Stage 1 sleep
Stage 1 sleep is experienced as falling to sleep and is a transition stage between wake and sleep. It usually lasts between 1 and 5 minutes and occupies approximately 2-5 % of a normal night of sleep. This stage is dramatically increased in some insomnia (restless legs) and disorders that produce frequent arousals such as apnea . Stage 2 sleep
Stage 2 sleep follows stage 1 sleep and is the baseline of sleep. This stage is part of the 90 minute cycle and occupies approximately 45-60% of sleep. Stage 3 and 4 or Delta sleep
Stage 2 sleep evolves into Delta sleep or slow wave sleep in approximately 10-20 minutes and may last 15-30 minutes. It is called slow wave sleep because brain activity slows down dramatically from the theta rhythm of stage 2 to a much slower rhythm of 1 to 2 cycles per second called delta and the height or amplitude of the waves increases dramatically. In most adults these two stages are completed within the first two 90 minute sleep cycles or within the first three hours of sleep. Contrary to popular belief, it is delta sleep that is the "deepest" stage of sleep (not REM) and the most restorative. It is delta sleep that a sleep deprived person's brain craves the first and foremost. In children, delta sleep can occupy up to 40% of all sleep time and this is what makes children unwakeable or "dead asleep" during most of the night. Stage 5 sleep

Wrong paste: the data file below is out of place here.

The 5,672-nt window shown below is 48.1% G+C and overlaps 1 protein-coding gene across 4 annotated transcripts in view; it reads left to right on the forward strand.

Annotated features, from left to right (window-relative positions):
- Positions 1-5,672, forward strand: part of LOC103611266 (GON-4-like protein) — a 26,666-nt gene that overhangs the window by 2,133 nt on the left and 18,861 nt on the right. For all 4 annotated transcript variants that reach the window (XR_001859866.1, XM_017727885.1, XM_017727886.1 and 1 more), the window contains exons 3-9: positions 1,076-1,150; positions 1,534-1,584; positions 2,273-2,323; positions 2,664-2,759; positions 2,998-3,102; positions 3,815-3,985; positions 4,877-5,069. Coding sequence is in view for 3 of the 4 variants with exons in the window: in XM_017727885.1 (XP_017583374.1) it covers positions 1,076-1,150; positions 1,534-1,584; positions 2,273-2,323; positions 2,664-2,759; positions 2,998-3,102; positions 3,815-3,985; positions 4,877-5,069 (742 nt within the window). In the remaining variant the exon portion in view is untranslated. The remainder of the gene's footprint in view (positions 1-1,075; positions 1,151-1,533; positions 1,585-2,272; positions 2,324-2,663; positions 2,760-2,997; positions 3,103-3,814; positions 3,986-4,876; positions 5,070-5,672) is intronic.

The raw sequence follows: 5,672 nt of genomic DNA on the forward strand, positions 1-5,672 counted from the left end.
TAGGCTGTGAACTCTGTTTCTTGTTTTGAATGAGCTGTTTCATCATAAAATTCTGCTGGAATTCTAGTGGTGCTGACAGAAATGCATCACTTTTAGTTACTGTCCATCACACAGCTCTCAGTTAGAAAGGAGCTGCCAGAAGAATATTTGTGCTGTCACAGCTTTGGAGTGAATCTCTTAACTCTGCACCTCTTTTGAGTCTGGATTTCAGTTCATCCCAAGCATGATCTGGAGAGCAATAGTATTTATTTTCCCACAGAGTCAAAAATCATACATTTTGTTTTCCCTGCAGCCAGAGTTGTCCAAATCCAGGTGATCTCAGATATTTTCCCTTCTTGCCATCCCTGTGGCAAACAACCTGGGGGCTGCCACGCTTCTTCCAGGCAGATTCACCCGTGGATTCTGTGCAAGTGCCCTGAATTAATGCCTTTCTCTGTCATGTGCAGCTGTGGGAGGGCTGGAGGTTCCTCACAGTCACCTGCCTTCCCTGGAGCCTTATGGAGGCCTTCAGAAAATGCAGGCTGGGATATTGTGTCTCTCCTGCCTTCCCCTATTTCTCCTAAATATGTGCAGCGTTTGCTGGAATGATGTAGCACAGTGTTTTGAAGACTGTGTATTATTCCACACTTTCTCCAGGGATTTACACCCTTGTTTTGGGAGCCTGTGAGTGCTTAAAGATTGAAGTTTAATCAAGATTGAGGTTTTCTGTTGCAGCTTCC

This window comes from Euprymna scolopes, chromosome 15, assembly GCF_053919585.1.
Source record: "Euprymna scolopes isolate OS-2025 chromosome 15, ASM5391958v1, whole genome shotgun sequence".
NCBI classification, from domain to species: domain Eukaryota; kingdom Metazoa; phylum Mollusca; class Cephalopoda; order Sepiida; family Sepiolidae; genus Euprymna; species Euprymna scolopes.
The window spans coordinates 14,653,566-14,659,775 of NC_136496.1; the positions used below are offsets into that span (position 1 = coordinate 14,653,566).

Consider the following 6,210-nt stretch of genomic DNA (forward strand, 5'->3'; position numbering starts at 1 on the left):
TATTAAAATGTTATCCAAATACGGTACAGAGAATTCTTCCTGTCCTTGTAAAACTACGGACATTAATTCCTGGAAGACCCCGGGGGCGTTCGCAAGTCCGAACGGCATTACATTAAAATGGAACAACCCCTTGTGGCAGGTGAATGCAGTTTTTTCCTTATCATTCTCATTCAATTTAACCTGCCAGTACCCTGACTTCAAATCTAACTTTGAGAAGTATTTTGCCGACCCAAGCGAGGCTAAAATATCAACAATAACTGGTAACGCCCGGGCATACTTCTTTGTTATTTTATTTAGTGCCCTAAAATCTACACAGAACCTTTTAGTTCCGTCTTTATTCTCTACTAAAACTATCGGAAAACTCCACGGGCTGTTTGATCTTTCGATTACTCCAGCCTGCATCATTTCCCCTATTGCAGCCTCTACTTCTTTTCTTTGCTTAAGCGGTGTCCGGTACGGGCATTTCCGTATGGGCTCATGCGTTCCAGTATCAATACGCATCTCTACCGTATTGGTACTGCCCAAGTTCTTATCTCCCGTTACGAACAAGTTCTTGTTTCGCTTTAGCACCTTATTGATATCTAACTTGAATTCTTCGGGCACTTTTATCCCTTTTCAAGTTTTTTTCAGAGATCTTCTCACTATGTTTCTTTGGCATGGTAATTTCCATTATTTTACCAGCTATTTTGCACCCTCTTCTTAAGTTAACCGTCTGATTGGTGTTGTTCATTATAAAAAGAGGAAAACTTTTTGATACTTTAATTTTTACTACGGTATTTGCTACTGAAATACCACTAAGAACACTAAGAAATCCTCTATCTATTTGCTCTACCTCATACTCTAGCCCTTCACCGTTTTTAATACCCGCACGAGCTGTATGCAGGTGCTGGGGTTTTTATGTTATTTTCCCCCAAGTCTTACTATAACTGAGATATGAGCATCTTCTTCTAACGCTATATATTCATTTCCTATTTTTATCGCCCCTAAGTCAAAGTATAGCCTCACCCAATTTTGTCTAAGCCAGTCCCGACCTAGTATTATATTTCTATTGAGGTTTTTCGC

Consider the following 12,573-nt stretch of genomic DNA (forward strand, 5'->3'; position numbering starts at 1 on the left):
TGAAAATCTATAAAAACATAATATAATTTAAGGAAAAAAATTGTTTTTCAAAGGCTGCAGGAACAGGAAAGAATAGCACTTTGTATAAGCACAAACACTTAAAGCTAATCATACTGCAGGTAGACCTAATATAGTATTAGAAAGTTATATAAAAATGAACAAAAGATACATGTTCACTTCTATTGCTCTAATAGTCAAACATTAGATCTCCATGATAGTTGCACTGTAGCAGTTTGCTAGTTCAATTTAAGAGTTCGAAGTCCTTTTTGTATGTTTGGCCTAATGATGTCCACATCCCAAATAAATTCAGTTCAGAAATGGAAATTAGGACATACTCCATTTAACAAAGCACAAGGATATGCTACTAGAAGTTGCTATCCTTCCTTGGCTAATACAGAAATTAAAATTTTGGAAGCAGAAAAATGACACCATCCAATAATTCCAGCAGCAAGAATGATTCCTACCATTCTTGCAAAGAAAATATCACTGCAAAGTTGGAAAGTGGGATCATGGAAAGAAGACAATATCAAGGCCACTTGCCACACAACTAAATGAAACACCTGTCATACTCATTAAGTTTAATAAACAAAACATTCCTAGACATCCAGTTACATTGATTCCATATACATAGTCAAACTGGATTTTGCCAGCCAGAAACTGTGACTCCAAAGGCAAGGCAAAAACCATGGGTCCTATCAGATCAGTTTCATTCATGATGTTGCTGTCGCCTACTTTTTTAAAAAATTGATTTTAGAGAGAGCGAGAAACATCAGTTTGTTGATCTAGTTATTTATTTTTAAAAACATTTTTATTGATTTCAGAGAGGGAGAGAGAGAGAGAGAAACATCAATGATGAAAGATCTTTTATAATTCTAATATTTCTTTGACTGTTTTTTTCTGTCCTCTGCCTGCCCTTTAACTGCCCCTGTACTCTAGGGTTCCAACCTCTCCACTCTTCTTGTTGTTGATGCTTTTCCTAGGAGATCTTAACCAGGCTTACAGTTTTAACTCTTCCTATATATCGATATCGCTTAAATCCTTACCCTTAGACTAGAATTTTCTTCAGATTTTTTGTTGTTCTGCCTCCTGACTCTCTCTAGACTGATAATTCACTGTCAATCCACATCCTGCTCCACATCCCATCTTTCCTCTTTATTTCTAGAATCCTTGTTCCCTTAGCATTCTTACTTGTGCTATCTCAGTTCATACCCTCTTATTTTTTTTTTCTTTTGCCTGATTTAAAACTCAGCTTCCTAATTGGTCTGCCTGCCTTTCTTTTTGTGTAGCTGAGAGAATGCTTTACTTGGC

REM (Rapid Eye Movement Sleep): a very active stage of sleep. Composes 20-25 % of a normal nights sleep. Breathing , heart rate and brain wave activity quicken. Vivid Dreams can occur. Sleep Specialists call this 5th stage of sleep "REM" rapid eye movement sleep because if one is to watch a person in this stage, their eyes are moving rapidly about. After REM stage, the body usually returns to stage 2 sleep. 2) During sleep, the body cycles between non-REM and REM sleep. Typically, people begin the sleep cycle with a period of non-REM sleep followed by a very short period of REM sleep....
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